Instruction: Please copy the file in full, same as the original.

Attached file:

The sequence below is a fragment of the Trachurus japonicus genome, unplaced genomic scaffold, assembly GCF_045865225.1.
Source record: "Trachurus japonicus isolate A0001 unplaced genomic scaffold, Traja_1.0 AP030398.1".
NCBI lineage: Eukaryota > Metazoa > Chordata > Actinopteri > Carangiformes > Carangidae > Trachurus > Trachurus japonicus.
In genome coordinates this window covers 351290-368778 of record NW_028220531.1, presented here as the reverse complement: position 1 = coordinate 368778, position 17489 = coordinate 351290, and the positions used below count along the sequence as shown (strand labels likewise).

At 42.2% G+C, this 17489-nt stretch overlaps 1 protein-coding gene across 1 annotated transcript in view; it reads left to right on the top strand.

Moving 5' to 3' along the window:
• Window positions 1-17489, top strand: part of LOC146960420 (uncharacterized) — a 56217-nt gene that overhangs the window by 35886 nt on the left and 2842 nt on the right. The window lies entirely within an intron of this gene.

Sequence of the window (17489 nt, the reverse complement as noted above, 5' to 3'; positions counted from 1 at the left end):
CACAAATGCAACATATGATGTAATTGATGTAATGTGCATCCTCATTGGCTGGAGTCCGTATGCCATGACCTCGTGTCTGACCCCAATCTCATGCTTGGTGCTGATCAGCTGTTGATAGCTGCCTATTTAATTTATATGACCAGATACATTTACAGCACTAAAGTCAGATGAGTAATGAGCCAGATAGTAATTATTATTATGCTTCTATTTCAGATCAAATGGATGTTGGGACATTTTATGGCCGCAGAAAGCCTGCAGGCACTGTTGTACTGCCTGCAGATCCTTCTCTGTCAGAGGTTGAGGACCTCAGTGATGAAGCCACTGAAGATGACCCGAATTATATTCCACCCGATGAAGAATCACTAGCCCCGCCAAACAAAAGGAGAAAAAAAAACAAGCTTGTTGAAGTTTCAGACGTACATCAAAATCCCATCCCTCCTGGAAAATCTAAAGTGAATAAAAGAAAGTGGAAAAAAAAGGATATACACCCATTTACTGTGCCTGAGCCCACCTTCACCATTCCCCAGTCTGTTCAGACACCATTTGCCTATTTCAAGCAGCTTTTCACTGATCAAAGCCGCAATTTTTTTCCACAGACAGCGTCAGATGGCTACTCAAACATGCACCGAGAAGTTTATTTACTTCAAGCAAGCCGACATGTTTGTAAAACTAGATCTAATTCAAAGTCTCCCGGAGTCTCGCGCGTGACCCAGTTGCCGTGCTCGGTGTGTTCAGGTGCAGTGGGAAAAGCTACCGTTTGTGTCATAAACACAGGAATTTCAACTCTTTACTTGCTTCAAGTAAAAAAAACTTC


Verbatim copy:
The sequence below is a fragment of the Trachurus japonicus genome, unplaced genomic scaffold, assembly GCF_045865225.1.
Source record: "Trachurus japonicus isolate A0001 unplaced genomic scaffold, Traja_1.0 AP030398.1".
NCBI lineage: Eukaryota > Metazoa > Chordata > Actinopteri > Carangiformes > Carangidae > Trachurus > Trachurus japonicus.
In genome coordinates this window covers 351290-368778 of record NW_028220531.1, presented here as the reverse complement: position 1 = coordinate 368778, position 17489 = coordinate 351290, and the positions used below count along the sequence as shown (strand labels likewise).

At 42.2% G+C, this 17489-nt stretch overlaps 1 protein-coding gene across 1 annotated transcript in view; it reads left to right on the top strand.

Moving 5' to 3' along the window:
• Window positions 1-17489, top strand: part of LOC146960420 (uncharacterized) — a 56217-nt gene that overhangs the window by 35886 nt on the left and 2842 nt on the right. The window lies entirely within an intron of this gene.

Sequence of the window (17489 nt, the reverse complement as noted above, 5' to 3'; positions counted from 1 at the left end):
CACAAATGCAACATATGATGTAATTGATGTAATGTGCATCCTCATTGGCTGGAGTCCGTATGCCATGACCTCGTGTCTGACCCCAATCTCATGCTTGGTGCTGATCAGCTGTTGATAGCTGCCTATTTAATTTATATGACCAGATACATTTACAGCACTAAAGTCAGATGAGTAATGAGCCAGATAGTAATTATTATTATGCTTCTATTTCAGATCAAATGGATGTTGGGACATTTTATGGCCGCAGAAAGCCTGCAGGCACTGTTGTACTGCCTGCAGATCCTTCTCTGTCAGAGGTTGAGGACCTCAGTGATGAAGCCACTGAAGATGACCCGAATTATATTCCACCCGATGAAGAATCACTAGCCCCGCCAAACAAAAGGAGAAAAAAAAACAAGCTTGTTGAAGTTTCAGACGTACATCAAAATCCCATCCCTCCTGGAAAATCTAAAGTGAATAAAAGAAAGTGGAAAAAAAAGGATATACACCCATTTACTGTGCCTGAGCCCACCTTCACCATTCCCCAGTCTGTTCAGACACCATTTGCCTATTTCAAGCAGCTTTTCACTGATCAAAGCCGCAATTTTTTTCCACAGACAGCGTCAGATGGCTACTCAAACATGCACCGAGAAGTTTATTTACTTCAAGCAAGCCGACATGTTTGTAAAACTAGATCTAATTCAAAGTCTCCCGGAGTCTCGCGCGTGACCCAGTTGCCGTGCTCGGTGTGTTCAGGTGCAGTGGGAAAAGCTACCGTTTGTGTCATAAACACAGGAATTTCAACTCTTTACTTGCTTCAAGTAAAAAAAACTTC